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20 November 2019updated 09 Jul 2021 7:43am

Labour’s record in Wales doesn’t make me angry – just disappointed

By Adam Price

That killer phrase deployed by parent’s day-in, day-out – I’m not angry, just disappointed. That’s how I feel about Labour’s record in Wales.

It’s not the same feeling I have towards the Conservative party, who we know have little regard for many of the things we treasure – from the NHS to devolution.

I grew-up in a Labour family. Labour values of old shaped much of my politics. But, the reality of Labour today is a party that shuns responsibility and fails to deliver the promises that it makes.

In Wales, Labour has had twenty years in government to deliver ‘real change’, but barely any change has been realised.

They should have a record to champion, but instead they find themselves defending worse A&E times than England, rising homelessness and declining life expectancy.

That’s why twice on TV debates this election, poorly briefed Labour politicians have failed to give credible answers to my questions on their own Labour government’s record in Wales.

Rebecca Long-Bailey called for a “legal inquiry” into the failings in the Welsh NHS and Richard Burgon simply smiled at me when I asked why Labour had chosen not to deliver free social care in Wales, where they have the power to do so.

The fact that Labour politicians did not know what was happening in the only place in which Labour is in power shows their complacency concerning our country.

Of course, Westminster’s austerity has a huge part to play in the difficulty our nation finds itself. But it is austerity that Labour had a hand in delivering. It was the current First Minister, Mark Drakeford, that negotiated the latest variation on Wales’s funding model, which he claimed at the time was a “fair” and “long-term” settlement for Wales.

Labour are not part of the solution in Wales, they are a source of the problem.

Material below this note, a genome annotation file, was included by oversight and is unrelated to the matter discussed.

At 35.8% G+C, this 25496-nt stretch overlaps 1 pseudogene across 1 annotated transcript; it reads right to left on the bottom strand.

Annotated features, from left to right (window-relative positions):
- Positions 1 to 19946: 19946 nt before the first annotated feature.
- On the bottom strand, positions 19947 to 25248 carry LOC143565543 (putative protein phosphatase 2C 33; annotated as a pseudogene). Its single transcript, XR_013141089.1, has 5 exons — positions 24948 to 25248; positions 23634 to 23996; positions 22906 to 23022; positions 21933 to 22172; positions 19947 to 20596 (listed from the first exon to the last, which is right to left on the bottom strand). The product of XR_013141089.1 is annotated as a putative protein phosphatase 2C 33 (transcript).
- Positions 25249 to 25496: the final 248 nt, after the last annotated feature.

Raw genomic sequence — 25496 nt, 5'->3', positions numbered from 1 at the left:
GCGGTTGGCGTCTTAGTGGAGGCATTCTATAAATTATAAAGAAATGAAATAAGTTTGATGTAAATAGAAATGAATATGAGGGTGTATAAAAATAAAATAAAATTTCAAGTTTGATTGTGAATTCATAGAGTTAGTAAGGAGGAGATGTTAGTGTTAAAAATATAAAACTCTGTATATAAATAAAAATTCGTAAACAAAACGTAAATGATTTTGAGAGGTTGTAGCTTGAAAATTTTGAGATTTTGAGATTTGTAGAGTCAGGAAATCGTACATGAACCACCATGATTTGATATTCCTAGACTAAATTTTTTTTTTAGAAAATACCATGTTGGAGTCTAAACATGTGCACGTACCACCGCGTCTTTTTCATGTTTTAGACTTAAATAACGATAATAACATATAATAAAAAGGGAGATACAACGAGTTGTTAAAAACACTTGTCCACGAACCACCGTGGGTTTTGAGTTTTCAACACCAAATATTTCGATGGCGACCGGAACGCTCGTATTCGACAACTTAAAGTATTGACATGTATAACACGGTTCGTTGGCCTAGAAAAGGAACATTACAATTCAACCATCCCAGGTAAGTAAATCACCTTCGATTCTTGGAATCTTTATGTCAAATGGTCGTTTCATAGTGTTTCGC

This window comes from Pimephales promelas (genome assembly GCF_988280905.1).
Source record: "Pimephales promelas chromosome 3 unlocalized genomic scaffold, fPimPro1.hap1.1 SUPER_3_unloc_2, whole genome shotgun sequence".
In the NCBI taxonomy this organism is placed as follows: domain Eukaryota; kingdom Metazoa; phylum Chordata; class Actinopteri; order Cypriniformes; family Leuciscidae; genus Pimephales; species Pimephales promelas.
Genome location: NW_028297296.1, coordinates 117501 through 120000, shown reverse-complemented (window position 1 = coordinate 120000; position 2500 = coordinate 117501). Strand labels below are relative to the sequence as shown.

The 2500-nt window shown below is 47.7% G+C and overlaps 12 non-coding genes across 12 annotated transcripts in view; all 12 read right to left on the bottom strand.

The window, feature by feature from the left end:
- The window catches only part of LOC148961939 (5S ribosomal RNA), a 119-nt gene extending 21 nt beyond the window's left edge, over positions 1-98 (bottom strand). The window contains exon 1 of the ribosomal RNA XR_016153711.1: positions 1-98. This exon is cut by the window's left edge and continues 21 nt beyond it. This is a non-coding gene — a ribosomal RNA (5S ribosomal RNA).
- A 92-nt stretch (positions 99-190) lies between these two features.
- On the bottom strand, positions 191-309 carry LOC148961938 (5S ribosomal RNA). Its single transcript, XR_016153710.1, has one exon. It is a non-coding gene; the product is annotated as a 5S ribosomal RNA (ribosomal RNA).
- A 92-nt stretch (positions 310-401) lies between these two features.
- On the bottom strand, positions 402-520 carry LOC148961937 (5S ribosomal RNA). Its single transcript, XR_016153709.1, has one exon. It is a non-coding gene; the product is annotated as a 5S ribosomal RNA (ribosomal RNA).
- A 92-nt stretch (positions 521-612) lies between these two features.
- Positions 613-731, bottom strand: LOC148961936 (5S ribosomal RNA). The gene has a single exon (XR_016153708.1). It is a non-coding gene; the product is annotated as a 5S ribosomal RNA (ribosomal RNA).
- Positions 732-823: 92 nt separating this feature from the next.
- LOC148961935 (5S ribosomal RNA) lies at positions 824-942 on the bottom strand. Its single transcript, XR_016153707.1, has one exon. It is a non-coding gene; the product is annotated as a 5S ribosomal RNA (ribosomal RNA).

From voting against a ban on zero-hour contracts (seven times), to inviting more privatisation into Welsh rail, Labour’s record in Wales bears little resemblance to their promises.

This week alone Labour in Cardiff voted against the principle of giving itself a veto over trade deals which included devolved issues – like the NHS, food and the environment.

Mark Drakeford has been all but invisible in this election, and Labour’s record in Wales has hardly featured in their UK campaign. With Jeremy Corbyn making his one and only appearance in Wales this weekend, it raises the question, who is more embarrassed of who?

When politics is changing so rapidly beneath our feet, the Labour party in Wales has stood still. And when you stand still in politics, you are going backwards.

Backwards in the economic league tables, but also backwards in people’s minds. To vote Labour in Wales would not be a change, it would be more of that same managed decline.

Change will only come for Wales when we change the way we vote.

This election is not just about who has the keys to 10 Downing Street, but what we hope for as a small nation on this island.

Whoever it may be, sat on the Treasury Bench, peering over the Despatch Box, I want them to be looking at a wall of MPs who will make the case for Wales, not more loyalists following the whip of a Westminster party.

The red wall is crumbling, but we can replace it with a red, white and green one that will not only protect Wales from the worst of a Conservative Government in Westminster, but put Wales back on the political map for decades to come.

As much as the Boris Johnson vs Jeremy Corbyn debates make it look like you face a binary option, you won’t be casting a vote for them, you will be electing a Member of Parliament in a few days’ time to represent you and your community. 

Your choice will be to either send Labour and Tory MPs to Westminster to fight each other, or send Plaid Cymru MPs there to fight for Wales.

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